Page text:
• GSFA

Tips for Better Diabetic Foot Exams

Updated: Jul 29, 2020

If you’re living with diabetes, we probably don’t have to tell you how vulnerable your feet and ankles are. Poor circulation, weakening bones, swelling, and nerve damage conspire to not only make your feet more susceptible to both injury and infection, but also more likely to escape your initial detection. The long-term consequences can be disastrous, including long-term disability or even amputation.


At Gulf South Foot and Ankle, we provide comprehensive diabetic foot care, including annual check-ups, circulatory testing, diabetic shoe fitting, and wound care. However, the single most important member of your diabetic foot care team is you! Since an injury can happen at any time—but we can’t see you every day—your daily self-exams are an absolutely critical component of keeping your feet healthy for long haul.


Here are a few tips to help you get the most out of your self-exams:

  1. Check your feet right after you’ve cleaned and dried them, at least once per day.

  2. Check your feet in a brightly lit area.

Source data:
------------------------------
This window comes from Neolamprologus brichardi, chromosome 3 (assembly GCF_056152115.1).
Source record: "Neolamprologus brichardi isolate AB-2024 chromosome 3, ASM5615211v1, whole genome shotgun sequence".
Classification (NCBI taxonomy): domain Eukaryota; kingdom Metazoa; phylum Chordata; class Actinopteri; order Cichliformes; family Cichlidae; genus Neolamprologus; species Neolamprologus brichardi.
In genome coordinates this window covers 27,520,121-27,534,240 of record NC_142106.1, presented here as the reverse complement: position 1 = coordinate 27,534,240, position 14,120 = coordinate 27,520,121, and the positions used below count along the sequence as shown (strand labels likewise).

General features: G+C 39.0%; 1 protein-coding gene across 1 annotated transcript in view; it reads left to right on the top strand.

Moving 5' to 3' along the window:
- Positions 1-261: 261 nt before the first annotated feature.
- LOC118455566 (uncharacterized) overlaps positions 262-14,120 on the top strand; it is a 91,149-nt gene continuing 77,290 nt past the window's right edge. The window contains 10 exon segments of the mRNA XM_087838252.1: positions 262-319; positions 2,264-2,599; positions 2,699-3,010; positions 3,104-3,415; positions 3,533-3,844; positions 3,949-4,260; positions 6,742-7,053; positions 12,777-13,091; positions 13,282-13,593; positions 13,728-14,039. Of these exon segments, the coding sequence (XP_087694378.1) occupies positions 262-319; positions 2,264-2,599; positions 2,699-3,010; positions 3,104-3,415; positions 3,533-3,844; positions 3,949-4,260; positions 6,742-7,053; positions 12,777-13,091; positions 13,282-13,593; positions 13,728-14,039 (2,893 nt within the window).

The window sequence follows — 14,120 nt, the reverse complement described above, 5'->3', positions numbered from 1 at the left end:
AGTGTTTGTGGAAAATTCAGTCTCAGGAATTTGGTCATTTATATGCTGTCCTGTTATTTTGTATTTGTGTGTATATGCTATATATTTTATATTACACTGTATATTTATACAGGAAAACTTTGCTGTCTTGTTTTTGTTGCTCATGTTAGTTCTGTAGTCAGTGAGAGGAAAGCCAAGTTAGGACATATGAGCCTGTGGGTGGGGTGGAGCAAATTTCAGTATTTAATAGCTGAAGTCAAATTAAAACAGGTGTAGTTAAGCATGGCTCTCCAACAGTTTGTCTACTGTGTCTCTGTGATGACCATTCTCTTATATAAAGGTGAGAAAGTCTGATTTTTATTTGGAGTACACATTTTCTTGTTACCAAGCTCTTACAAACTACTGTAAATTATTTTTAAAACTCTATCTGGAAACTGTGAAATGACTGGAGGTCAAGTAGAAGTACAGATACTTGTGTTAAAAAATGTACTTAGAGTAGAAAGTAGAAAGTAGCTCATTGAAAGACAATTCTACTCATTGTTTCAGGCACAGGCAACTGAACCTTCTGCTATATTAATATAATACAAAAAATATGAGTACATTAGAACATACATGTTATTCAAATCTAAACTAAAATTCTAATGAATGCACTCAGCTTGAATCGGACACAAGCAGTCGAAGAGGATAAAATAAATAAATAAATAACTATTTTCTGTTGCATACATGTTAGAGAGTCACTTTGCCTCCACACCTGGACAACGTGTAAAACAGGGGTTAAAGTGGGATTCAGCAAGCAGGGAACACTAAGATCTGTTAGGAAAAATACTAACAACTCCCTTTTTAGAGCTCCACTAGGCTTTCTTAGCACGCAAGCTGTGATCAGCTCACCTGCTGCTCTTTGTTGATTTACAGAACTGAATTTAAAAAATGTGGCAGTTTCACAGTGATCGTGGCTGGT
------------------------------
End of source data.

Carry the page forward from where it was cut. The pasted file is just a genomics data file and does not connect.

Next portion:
3. Use a small hand mirror if you have trouble viewing hard-to-access areas up close—soles, outside edges, between toes, etc. This will help you observe your entire foot safely and comfortably, without overstretching or straining.

  4. If a loved one is available, ask them to help you out.

  5. Scan soles, toes, heels, and tops of feet carefully for bumps, irregular textures, blisters, corns, calluses—anything out of the order.

  6. Spread toes apart with your fingers so you can get a good look between, including the sides of the toes.

  7. Sometimes you can feel a problem, even if you can’t see it. Applying gentle pressure, slowly feel your entire foot with your hands for any bumps, cuts, dry skin, swelling, or temperature changes. Squeeze toes gently and see how long it takes color to return—it should be five seconds or less.

  8. A foot thermometer is a great tool to incorporate into your exams, especially if you’ve had issues with ulcers in the past. Temperature irregularities can be a sign of either infection or poor circulation.

  9. Since some issues may develop slowly, track changes to your feet over time. You can do this by journaling about what you find, or taking pictures of what you see. This can help you identify emerging problems or determine whether existing issues are getting worse more quickly.

Self-exams don’t have to take a long time—five or ten minutes from start to finish. And that time could end up saving your toe, your foot, or even your life. To schedule your annual checkup, or to address any existing concerns, give us a call at (504) 708-4810 for the Metairie, LA office, or (985) 809-1464 for Covington, LA.


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